Paul Bland Reports on Natural Experiment That Shows Arbitration, Unlike Class Actions, Leaves Consumers Unprotected

In the Daily Kos, Paul has written Settlement Shows Why Congressional Republicans Want to Let Banks Use Forced Arbitration.  Excerpt:

[R]oughly 1/3 of the customers impacted by US Bank’s illegal actions had signed an arbitration clause when they entered into a conditional sale contract with their car dealer. The arbitration clause included a provision that prohibits class actions. The other 2/3 had not. The court excluded those customers who were stuck with an arbitration clause from participating in the case. Despite the illegal conduct, those consumers were left with nothing: No car, millions of dollars in illegal debts still on the books and on their credit reports and no refund of illegally demanded payments.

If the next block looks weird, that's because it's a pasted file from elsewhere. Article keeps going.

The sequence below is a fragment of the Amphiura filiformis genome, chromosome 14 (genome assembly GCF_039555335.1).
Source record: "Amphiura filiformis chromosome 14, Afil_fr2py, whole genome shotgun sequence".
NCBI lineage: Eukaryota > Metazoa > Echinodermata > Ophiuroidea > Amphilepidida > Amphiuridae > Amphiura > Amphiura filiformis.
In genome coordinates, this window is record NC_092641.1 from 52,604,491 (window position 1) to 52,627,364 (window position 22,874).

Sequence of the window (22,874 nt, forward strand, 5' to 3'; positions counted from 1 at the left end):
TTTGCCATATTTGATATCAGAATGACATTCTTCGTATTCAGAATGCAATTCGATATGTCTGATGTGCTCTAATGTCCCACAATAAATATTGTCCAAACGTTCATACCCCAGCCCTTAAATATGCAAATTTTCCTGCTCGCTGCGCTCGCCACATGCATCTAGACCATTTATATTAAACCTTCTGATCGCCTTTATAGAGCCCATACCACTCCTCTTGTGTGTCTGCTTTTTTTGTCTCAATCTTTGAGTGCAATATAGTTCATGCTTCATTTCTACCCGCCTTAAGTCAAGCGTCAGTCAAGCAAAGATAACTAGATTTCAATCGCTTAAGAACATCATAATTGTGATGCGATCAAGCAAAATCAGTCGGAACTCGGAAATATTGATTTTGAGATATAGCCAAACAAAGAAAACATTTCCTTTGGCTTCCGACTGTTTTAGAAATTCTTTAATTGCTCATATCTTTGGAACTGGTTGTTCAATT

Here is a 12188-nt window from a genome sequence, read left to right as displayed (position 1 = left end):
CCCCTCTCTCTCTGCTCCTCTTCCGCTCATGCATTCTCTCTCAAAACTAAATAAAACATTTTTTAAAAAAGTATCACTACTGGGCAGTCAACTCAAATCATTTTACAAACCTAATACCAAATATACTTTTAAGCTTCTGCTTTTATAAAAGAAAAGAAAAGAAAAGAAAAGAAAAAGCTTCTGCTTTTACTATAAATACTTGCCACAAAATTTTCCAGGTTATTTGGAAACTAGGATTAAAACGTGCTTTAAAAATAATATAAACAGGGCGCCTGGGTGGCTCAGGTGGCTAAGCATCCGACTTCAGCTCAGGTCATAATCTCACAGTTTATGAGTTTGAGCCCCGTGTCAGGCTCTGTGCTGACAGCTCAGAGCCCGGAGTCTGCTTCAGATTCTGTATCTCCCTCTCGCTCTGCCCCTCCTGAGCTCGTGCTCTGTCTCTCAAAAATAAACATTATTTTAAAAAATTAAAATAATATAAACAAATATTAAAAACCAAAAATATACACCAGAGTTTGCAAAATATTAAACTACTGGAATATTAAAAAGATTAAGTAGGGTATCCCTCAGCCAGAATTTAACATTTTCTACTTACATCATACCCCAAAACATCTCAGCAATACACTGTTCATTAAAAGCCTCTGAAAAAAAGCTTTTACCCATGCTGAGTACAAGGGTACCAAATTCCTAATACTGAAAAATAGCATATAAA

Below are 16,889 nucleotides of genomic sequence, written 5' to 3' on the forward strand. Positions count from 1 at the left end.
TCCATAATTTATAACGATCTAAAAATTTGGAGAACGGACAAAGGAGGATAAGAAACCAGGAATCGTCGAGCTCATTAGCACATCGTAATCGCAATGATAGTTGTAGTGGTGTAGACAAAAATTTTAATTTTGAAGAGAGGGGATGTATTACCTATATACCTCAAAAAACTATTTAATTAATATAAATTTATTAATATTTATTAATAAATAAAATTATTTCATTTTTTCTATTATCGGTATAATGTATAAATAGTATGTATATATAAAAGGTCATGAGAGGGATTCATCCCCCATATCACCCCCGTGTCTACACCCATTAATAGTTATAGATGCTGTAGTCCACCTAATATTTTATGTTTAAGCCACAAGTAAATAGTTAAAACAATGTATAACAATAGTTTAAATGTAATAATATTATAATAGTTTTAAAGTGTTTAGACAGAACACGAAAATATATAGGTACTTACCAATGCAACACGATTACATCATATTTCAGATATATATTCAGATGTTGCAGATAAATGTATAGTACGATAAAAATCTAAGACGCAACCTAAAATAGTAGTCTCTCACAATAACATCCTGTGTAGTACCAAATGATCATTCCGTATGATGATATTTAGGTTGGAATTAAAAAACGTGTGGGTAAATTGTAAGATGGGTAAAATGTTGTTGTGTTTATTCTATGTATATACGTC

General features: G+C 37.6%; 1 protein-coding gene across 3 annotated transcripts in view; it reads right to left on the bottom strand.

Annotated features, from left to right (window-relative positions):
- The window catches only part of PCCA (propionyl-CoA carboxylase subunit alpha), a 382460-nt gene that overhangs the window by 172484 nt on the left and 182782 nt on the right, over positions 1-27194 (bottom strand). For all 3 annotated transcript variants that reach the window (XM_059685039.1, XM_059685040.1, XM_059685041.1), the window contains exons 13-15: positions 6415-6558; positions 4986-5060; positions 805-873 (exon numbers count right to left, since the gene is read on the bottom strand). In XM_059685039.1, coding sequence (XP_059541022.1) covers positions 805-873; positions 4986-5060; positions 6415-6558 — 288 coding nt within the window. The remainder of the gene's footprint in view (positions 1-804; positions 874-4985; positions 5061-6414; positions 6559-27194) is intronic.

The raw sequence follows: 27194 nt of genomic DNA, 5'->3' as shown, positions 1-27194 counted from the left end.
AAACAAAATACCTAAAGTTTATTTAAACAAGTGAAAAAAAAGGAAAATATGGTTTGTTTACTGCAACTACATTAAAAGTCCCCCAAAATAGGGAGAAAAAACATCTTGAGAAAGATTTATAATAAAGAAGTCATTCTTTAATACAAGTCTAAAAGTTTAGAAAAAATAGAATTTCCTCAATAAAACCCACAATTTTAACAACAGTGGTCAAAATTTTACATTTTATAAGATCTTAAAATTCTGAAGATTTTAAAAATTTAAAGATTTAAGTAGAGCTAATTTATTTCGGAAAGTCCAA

The contrast couldn’t be starker. Customers whose car purchase contracts did not include an arbitration clause received substantial payments, averaging nearly double what U.S. Bank had collected illegally from them. They had their debt erased and their credit report cleared. * * *

 Paul also had a piece last week in The Hill. Here's an excerpt from that one:

[A]s CNN reported in its coverage of the [Wells Fargo unauthorized account] scandal, forced arbitration clauses “help hide misbehavior by companies in private mediation rather than opening it up to scrutiny in public court documents.” Twice — in 2014 and 2015 — consumers had filed class actions against Wells Fargo that would have stopped the illegal practice, and both times, the bank was able to use its forced arbitration clause to keep the fraud going, unhampered. 

In short, forced arbitration is a win-win for banks: They get to hide their business practices that defraud customers while also denying those customers the right to band together and take them to court.

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